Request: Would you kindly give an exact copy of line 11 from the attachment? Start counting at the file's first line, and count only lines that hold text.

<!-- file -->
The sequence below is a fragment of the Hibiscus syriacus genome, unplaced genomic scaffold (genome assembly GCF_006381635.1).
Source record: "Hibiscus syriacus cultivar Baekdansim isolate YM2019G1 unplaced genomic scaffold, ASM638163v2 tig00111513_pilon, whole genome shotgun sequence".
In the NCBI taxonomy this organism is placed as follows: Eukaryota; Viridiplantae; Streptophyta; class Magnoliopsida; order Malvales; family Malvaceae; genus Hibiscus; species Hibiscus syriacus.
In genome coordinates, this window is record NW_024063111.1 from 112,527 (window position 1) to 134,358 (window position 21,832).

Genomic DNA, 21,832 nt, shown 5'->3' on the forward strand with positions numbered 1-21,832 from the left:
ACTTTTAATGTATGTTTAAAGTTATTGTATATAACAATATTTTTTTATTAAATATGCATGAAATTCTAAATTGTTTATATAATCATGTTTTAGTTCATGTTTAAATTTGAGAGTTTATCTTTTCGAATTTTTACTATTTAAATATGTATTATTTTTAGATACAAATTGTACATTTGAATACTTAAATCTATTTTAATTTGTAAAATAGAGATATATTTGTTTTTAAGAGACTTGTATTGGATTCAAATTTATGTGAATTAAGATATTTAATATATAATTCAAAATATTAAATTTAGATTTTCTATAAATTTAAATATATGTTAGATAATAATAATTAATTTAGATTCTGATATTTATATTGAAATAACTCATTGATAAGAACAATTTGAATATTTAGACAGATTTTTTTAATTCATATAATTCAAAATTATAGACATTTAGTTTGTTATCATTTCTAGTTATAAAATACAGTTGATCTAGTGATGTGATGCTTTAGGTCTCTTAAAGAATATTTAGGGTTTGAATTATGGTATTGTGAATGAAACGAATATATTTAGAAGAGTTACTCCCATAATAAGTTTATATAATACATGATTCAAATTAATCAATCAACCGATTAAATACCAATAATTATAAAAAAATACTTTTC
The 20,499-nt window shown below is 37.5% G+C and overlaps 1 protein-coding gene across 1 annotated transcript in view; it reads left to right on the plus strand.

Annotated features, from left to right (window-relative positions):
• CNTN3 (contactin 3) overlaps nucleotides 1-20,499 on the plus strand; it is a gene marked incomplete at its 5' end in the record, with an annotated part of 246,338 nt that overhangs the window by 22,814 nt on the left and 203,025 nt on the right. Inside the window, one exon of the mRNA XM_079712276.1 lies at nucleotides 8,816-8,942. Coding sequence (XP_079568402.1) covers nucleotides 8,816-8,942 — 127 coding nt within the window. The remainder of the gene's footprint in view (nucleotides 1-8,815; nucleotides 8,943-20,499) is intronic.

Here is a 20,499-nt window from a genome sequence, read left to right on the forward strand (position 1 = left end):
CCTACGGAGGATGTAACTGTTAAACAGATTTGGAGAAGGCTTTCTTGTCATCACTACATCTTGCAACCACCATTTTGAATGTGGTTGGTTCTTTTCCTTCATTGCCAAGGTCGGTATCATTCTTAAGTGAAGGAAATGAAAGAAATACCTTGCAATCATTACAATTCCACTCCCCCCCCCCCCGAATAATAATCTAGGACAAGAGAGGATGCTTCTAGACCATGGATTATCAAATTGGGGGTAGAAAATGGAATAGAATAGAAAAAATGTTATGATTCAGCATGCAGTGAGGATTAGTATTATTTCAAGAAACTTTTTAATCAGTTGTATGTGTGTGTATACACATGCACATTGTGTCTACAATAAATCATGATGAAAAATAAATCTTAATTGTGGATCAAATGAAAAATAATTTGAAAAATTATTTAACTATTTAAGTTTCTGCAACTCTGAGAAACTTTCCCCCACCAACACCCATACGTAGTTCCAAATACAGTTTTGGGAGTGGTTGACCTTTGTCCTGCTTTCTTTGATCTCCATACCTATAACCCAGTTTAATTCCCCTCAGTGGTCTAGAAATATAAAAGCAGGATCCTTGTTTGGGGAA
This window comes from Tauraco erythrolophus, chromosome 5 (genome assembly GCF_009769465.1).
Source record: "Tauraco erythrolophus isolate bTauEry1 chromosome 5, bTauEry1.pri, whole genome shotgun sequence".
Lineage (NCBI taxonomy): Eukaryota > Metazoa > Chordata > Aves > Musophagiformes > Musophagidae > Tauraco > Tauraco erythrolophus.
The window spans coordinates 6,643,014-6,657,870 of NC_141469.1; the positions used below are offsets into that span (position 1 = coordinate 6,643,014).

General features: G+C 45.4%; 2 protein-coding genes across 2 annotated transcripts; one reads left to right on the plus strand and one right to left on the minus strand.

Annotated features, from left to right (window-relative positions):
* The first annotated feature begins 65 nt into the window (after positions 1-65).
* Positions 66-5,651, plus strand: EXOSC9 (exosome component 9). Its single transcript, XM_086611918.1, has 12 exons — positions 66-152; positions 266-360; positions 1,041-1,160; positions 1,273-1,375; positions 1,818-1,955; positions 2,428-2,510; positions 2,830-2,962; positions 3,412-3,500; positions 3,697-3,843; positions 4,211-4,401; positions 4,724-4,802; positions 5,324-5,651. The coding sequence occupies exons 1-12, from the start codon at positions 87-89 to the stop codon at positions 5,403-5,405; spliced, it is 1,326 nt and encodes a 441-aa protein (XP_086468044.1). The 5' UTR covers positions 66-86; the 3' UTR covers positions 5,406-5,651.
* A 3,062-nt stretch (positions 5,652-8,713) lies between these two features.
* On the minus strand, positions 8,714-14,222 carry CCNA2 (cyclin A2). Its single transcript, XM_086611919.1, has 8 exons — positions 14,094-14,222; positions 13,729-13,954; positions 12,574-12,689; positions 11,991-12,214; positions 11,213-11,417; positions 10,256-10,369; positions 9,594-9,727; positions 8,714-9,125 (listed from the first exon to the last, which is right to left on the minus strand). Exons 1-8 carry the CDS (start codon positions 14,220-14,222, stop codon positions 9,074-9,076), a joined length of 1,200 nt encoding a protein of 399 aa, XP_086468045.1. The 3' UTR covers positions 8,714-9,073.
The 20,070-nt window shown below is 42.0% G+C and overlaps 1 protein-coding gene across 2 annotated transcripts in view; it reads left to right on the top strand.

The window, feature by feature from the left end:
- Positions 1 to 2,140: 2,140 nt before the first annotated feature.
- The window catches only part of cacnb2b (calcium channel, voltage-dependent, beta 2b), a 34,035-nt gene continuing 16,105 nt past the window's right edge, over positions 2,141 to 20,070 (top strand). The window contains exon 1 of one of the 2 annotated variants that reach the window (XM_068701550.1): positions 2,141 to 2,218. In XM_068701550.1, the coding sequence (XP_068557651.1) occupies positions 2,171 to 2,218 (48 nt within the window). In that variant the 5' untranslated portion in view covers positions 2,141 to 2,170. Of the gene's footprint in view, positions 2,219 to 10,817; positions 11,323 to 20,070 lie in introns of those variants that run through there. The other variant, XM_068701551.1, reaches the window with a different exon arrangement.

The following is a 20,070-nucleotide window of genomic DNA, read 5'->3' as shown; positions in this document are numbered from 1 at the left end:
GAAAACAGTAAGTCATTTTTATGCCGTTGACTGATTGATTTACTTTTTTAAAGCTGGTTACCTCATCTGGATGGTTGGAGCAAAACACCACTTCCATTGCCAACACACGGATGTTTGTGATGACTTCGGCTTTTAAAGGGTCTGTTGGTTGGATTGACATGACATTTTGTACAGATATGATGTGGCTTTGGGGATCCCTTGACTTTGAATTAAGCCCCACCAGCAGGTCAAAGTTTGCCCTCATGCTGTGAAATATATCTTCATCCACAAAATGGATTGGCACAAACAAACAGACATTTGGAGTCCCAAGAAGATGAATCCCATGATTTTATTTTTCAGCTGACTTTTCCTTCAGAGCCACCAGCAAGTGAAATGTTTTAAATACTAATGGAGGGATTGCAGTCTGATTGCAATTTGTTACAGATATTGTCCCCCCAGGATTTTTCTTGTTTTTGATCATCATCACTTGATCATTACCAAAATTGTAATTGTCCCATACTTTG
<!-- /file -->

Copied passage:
CCTACGGAGGATGTAACTGTTAAACAGATTTGGAGAAGGCTTTCTTGTCATCACTACATCTTGCAACCACCATTTTGAATGTGGTTGGTTCTTTTCCTTCATTGCCAAGGTCGGTATCATTCTTAAGTGAAGGAAATGAAAGAAATACCTTGCAATCATTACAATTCCACTCCCCCCCCCCCCGAATAATAATCTAGGACAAGAGAGGATGCTTCTAGACCATGGATTATCAAATTGGGGGTAGAAAATGGAATAGAATAGAAAAAATGTTATGATTCAGCATGCAGTGAGGATTAGTATTATTTCAAGAAACTTTTTAATCAGTTGTATGTGTGTGTATACACATGCACATTGTGTCTACAATAAATCATGATGAAAAATAAATCTTAATTGTGGATCAAATGAAAAATAATTTGAAAAATTATTTAACTATTTAAGTTTCTGCAACTCTGAGAAACTTTCCCCCACCAACACCCATACGTAGTTCCAAATACAGTTTTGGGAGTGGTTGACCTTTGTCCTGCTTTCTTTGATCTCCATACCTATAACCCAGTTTAATTCCCCTCAGTGGTCTAGAAATATAAAAGCAGGATCCTTGTTTGGGGAA